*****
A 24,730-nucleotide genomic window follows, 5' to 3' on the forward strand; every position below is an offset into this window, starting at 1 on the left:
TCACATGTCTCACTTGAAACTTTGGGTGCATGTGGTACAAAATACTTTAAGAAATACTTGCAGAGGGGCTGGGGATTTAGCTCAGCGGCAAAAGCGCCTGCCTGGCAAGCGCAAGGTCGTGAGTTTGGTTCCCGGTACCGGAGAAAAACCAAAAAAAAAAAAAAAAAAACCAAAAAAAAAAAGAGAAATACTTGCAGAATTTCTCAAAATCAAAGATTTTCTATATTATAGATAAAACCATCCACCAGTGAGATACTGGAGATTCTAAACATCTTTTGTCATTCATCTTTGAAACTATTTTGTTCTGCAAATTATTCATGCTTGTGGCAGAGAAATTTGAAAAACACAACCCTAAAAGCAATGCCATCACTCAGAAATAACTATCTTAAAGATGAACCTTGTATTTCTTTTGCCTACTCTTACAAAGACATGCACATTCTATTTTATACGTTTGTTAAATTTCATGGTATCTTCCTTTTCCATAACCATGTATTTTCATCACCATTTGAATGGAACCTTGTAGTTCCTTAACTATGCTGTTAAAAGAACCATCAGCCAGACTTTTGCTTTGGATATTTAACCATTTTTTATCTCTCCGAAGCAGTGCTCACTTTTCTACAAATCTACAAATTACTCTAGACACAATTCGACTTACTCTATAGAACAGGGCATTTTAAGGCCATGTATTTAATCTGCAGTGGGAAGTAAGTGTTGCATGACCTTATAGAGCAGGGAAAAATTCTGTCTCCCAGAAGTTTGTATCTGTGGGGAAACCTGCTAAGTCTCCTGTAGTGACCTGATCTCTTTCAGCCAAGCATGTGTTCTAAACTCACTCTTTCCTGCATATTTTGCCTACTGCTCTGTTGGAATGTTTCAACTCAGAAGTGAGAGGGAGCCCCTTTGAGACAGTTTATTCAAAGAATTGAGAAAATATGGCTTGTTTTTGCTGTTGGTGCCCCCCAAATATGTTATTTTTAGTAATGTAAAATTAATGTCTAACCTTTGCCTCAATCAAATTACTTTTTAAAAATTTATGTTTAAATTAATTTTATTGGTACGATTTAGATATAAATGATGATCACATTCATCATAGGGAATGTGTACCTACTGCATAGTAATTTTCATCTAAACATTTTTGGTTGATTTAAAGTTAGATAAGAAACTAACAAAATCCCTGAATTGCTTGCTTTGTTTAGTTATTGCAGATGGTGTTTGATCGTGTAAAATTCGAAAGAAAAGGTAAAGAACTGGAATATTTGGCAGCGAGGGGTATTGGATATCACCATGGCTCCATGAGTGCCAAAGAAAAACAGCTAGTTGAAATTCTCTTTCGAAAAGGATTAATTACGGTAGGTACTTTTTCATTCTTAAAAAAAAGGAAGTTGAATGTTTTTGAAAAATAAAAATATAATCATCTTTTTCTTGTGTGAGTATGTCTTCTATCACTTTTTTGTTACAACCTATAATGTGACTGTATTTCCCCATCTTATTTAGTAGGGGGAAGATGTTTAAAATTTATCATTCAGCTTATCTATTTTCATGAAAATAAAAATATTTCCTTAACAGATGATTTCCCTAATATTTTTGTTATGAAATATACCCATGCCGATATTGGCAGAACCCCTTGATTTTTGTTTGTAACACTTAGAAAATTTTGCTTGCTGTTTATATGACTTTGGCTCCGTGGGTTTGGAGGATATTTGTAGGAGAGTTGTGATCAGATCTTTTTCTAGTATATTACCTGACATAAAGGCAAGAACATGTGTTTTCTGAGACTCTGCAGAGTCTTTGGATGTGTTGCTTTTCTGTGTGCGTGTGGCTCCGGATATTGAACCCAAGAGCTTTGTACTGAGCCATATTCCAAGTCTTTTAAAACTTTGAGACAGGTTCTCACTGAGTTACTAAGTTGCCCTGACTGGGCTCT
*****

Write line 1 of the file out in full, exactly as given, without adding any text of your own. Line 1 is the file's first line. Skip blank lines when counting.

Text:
A 24,730-nucleotide genomic window follows, 5' to 3' on the forward strand; every position below is an offset into this window, starting at 1 on the left: